Patriarca crime family

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Patriarca crime family
Patriaraca1.jpg
Raymond Patriarca, who was the boss from 1954 to 1984.
Founded1916; 106 years ago (1916)
FounderGaspare Messina
Named afterRaymond Patriarca
Founding locationBoston, Massachusetts, and Providence, Rhode Island, U.S.
Years activec. 1916–present
TerritoryNew England: Rhode Island, Eastern Massachusetts, Eastern Connecticut, New Hampshire, and Maine
EthnicityItalians as "made men" and other ethnicities as associates
Membership (est.)60 made members, 100+ associates
ActivitiesRacketeering, gambling, murder, narcotics, waste management, robbery, fencing, loan sharking, extortion, bookmaking, money laundering, smuggling, and fraud
AlliesChicago Outfit
Bufalino crime family
DeCavalcante crime family
Five Families
Philadelphia crime family
RivalsCharlestown Mob
Winter Hill Gang and various other gangs and organized crime groups in the area

The Patriarca crime family (/ˌpætriˈɑːrkə/, Italian pronunciation: [patriˈarka]), also known as the New England Mafia, the Boston Mafia, the Providence Mafia, or The Office is an Italian-American Mafia family in New England. It has two distinct factions, one based in Providence, Rhode Island, and the other in Boston, Massachusetts. The family is currently led by Carmen "The Cheese Man" Dinunzio, who is part of the Boston faction. The family is primarily active in Massachusetts, Rhode Island and Connecticut with other territory throughout New England.

History[edit]

Early years[edit]

Two separate Mafia families emerged in New England before the start of Prohibition – one based in Boston, Massachusetts and the other based in Providence, Rhode Island.[1] The Boston crime family was founded in 1910s by Gaspare DiCola, who lead the group until his murder on September 21, 1916.[2] After DiCola's murder in 1916, Gaspare Messina became the new boss of the Boston Mafia family.[3][4]

The Providence Mafia group was formed by Frank Morelli in 1917,[5] and he went on control bootlegging and illegal gambling operations in Providence, Maine, and Connecticut.[6] In 1924, Gaspare Messina stepped down as Boston's Mafia boss, assuming a businessman's role while working with Frank Cucchiara and Paolo Pagnotta from a grocery store on Prince Street in Boston's North End.[7]

A Mafia power struggle ensued in Boston, as rival gangs fought for illegal gambling, bootlegging, and loan sharking rackets, and East Boston mobster Filippo Buccola emerged as the boss of the Boston family.[6] In December 1930 or early 1931, a Mafia meeting was held and Messina was elected the temporary capo dei capi of the American Mafia.[8] He retired from Mafia affairs in the early 1930s and died in June 1957 in his Somerville, Massachusetts home.[9]

During the early 1930s, Buccola battled other ethnic gangs for territory in Boston, along with his underboss Joseph Lombardo, another mobster from the North End.[6] In December 1931, Lombardo arranged the murder of Frank Wallace, the boss of South Boston's Irish Gustin Gang.[10] Then in 1932, Morelli merged his Providence family with Buccola's Boston family, forming the New England crime family.[6] Buccola ruled as boss of the combined family from East Boston as he continued to fatally dispatch his competition. After the murder of Jewish mob boss Charles "King" Solomon at Buccola's command, Buccola became the most powerful gangster in Boston.[4] On April 27, 1952, Buccola held a party in Johnston, Rhode Island, to celebrate his retirement and Raymond Patriarca's ascension to boss of the family.[5] He retired to Sicily in 1954, where he ran a chicken farm. He died in 1987 of natural causes at the age of 101.[6]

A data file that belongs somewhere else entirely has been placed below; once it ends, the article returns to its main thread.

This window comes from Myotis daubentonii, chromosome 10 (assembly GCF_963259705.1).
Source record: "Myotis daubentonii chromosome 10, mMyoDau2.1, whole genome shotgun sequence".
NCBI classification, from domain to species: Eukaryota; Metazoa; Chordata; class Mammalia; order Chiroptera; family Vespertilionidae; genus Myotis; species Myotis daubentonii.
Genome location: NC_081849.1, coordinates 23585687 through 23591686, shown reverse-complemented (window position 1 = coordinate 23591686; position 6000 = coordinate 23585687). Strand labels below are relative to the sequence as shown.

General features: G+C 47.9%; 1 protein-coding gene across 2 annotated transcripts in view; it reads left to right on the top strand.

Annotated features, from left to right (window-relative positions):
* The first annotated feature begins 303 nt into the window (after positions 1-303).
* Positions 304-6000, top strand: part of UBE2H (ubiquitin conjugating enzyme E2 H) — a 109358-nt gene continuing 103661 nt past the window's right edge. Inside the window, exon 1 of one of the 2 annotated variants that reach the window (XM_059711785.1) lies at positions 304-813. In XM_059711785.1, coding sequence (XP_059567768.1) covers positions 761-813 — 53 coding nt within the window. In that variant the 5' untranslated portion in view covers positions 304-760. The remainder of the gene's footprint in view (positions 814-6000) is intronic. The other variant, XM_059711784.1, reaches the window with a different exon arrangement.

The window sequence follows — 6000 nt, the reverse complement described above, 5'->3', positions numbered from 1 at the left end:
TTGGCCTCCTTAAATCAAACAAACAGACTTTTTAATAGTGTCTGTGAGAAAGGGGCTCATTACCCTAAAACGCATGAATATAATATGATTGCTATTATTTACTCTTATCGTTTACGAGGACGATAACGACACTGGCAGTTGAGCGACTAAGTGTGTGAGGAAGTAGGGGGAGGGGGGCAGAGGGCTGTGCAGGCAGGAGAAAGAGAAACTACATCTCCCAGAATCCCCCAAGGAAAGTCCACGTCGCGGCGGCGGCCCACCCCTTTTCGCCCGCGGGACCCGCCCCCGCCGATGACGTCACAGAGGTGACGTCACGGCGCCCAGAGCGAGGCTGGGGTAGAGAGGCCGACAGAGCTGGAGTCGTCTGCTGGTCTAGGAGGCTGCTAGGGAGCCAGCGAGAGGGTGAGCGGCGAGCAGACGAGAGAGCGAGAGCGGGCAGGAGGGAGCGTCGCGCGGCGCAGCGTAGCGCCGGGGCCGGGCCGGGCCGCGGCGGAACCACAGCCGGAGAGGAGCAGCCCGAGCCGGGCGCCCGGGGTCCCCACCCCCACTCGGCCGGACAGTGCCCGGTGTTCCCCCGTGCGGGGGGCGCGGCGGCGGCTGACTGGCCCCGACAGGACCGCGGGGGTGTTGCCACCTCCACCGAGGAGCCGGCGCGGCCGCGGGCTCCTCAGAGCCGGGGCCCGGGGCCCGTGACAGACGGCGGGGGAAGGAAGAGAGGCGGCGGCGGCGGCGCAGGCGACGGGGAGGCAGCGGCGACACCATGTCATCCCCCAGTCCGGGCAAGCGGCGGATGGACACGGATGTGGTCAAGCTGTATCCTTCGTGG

Patriarca era[edit]

FBI's Patriarca crime family chart from the 1960s

In 1956, Patriarca made drastic changes in the family, the biggest being the relocation of their base of operations to Providence, using the National Cigarette Service Company and Coin-O-Matic Distributors, a vending machine and pinball business on Atwells Avenue, as a front organization.[11] The business was known to family members as "The Office."

Raymond Patriarca Senior's Rhode Island State Police I.D. photo

Patriarca was a strict and ruthless leader; he ran the family for decades and made it clear that other Mafia organizations were not permitted to operate in New England. He was skilled at warding off police and maintaining a low profile, thus receiving little hindrance from law enforcement. The family ventured into new rackets such as pornography and narcotics, though mob informer Vincent Teresa insisted that Patriarca forbade the family to deal in drugs.

During his reign as boss, Patriarca formed strong relationships with the New York-based Genovese crime family and Colombo crime family,[12] deciding that the Connecticut River would be the dividing line between their territory and his own.[12] His long-time underboss, Enrico Tameleo, was also a member of New York's Bonanno crime family. The New England family controlled organized crime in Boston and Worcester, Massachusetts, where Genovese capo Carlo Mastrototaro reigned as local boss for half a century,[13] as well as the state of Maine; while the Genovese family controlled organized crime in Hartford, Connecticut, Springfield, Massachusetts, and Albany, New York.[12]

In addition to having close ties to the powerful Five Families, Patriarca also sat on the Commission and had investments in two Las Vegas casinos. Another of his underbosses, Gennaro "Jerry" Angiulo, was involved in the numbers racket in Boston, and was being shaken down by rival mobsters because he was not a "made" member. Angiulo solved this problem by paying Patriarca $50,000 and agreeing to pay him $100,000 a year to become a made member of the family. Angiulo continued to control his large illegal gambling network in Boston.